Hartfield 182 for 9 (Evil Dave 3-26, Faggie 3-51) drew with Quokkas 176 for 5 (Doc 34, Evil 36, Ches 46)
It’s only a few weeks until this year’s Victorious festival, which is Southsea’s answer to Glastonbury but with the added bonus of sea views and a short walk back to my house. Because I stopped reading the NME in around 1997, I generally need to do a little research about the bands appearing on the line up, so as to be `down with the kids’ and ensure that I have an alternative to watching Mrs Ches breakdance with two glasses of fizzy wine in her hands whilst in the silent disco tent.
Whilst doing this research, one of the groups that has definitely caught my ear is a proper old-school punk band called the Slaves. I have somewhat of an obsessive personality and if I find a tune I like I tend to play it on loop. The Slaves `Sugar coated bitter truth’ has been that song for the last two weeks and as a consequence the line `Don’t trust the flies, they are government spies’ has become somewhat of a mantra for me. To find myself with 50 or so flies circling immediately above my head for the entire game on Sunday was therefore somewhat of a surreal experience.
I’d like to think of myself as anti-establishment and somewhat rebellious, but having completed my online tax self-assessment during the week, I couldn’t think of any reason the government would want to take a close interest in my fielding ability or woeful leg spin bowling. It was with some relief then that Bow Tie Killer informed me that I probably wasn’t on the governments radar or indeed rotting or dead as all the Quokkas were facing this, slightly uncomfortable phenomena.
They are just not crickets
For the convicts reading this out there in the colonies, still struggling to get fire out of two sticks to help warm you through the long winter months, let me tell you that it was hot on Sunday in the UK, very hot. It was the type of weather that induces `flying ant day’, or for those non-entomologists amongst you, when winged virgin young queens release pheromones attracting single-purpose sexual missile males during a nuptial flight (an important phase in the reproduction). But these weren’t those lovable rogues, busy breeding their way to a brighter future, it was the much maligned, mobile headed, compound eyed diptera circling just above our heads.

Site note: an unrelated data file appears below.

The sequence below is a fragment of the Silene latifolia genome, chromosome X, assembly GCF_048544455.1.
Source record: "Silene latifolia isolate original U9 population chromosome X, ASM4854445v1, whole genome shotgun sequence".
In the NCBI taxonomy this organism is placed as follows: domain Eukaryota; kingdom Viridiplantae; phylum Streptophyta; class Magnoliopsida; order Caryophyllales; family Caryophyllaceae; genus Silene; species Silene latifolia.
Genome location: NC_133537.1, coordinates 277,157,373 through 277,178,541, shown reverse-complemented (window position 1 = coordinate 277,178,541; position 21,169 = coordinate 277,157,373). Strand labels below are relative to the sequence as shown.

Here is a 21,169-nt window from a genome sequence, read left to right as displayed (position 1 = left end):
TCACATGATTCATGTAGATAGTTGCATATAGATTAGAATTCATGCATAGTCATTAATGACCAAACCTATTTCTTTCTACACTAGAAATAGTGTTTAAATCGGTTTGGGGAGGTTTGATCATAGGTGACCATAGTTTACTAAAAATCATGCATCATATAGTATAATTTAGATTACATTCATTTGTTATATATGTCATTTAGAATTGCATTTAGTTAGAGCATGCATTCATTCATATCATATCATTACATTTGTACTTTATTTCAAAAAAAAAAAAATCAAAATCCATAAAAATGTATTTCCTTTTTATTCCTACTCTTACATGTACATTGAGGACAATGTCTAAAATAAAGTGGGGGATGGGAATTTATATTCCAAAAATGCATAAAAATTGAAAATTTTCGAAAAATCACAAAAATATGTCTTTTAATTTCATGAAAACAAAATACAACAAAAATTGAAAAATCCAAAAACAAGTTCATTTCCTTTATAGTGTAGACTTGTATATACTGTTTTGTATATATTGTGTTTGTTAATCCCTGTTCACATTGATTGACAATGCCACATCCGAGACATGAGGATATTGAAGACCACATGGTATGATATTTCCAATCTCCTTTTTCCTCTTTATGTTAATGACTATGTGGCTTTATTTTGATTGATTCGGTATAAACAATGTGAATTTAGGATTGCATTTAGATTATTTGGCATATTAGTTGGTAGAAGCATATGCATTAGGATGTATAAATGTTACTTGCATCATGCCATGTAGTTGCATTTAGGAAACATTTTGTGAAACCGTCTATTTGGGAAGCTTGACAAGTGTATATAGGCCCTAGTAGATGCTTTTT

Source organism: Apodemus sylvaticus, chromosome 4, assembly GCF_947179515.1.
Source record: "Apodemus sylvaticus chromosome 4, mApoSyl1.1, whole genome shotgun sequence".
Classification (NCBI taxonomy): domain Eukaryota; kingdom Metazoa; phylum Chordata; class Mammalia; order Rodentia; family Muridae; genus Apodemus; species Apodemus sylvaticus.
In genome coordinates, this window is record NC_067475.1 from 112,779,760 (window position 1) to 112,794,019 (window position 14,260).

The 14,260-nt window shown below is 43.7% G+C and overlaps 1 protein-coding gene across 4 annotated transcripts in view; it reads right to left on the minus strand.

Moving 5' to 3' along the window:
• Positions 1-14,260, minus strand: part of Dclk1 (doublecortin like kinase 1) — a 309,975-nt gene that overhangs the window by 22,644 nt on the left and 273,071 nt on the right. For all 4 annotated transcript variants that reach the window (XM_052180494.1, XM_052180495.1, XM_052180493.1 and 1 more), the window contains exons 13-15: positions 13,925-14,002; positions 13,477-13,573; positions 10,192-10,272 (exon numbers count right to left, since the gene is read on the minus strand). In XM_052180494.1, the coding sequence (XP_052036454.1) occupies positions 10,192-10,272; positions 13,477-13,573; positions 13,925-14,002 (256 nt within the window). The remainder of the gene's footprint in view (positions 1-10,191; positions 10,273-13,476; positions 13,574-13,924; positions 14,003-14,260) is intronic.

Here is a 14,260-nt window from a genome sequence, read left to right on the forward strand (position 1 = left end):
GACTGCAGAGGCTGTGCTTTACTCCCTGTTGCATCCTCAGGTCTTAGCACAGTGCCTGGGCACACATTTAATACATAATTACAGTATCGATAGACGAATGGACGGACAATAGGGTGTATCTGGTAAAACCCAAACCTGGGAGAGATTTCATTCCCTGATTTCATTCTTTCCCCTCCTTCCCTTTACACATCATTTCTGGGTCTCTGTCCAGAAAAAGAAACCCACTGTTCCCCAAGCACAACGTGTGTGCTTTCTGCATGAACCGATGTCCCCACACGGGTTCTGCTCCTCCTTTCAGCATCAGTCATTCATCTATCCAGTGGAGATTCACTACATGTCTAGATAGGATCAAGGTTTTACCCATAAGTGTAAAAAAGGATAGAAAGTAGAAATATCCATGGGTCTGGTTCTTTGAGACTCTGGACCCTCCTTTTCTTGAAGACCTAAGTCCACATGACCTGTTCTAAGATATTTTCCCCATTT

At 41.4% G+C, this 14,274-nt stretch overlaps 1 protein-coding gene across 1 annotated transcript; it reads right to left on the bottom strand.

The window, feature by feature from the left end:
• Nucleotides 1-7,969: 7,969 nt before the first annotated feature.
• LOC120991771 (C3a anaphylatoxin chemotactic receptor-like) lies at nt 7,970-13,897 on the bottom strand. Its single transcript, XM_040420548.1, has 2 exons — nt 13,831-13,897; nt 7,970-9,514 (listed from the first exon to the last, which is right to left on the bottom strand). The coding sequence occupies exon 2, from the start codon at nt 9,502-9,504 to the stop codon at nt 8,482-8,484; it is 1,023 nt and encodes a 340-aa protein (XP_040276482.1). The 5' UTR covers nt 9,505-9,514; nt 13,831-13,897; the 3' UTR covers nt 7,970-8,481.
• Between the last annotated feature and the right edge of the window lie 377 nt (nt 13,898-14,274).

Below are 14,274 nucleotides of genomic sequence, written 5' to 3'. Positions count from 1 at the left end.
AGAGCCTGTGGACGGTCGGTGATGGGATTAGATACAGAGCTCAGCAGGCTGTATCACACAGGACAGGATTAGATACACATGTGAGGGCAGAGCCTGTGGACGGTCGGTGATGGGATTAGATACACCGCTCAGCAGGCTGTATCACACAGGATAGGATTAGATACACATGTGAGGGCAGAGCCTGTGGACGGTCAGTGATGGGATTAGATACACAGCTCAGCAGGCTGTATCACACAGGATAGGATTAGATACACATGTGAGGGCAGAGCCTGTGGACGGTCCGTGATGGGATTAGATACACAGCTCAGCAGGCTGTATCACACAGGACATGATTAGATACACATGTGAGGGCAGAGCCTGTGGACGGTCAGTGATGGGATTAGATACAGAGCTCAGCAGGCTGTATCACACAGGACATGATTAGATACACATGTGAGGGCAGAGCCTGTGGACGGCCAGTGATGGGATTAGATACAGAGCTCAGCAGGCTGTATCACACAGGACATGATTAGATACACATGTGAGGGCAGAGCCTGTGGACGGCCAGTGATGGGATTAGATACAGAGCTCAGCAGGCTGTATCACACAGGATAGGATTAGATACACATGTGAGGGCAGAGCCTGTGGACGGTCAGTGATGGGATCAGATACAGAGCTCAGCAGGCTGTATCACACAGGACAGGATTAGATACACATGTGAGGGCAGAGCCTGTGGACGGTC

At times like these, your first thought is probably `why the f*** do these bloody horrible things exist at all’? If not to provide important information about the Quokkas back to GCHQ, then what? What exactly is their purpose other than to annoy us humans? The simple and possibly surprising answer is that diptera are important pollinators, second only to the bees and their hymenopteran relatives. They are also used as model organisms in research of disease when human experimentation would be unfeasible or unethical. These `bastard things’ will probably end up saving our lives one day, so perhaps the minor inconvenience I faced whilst fielding in the deep was one worth the suffering.
But it wasn’t all suffering, there was some absolutely fantastic cricket to enjoy here too at Hartfield. Despite only having eight Quokkas available on the day, it was a `talented’ bunch with very little baggage and buoyed by the knowledge that Egg would (when he eventually arrived) be captaining the side. The statistically most successful captain in Quokkas history promptly lost the toss and we were asked to field, but with our tail starting at four, this was probably all part of his master plan, besides we looked to have strength in depth in the bowling department. Well, we had the two Garlic Bread’s anyway.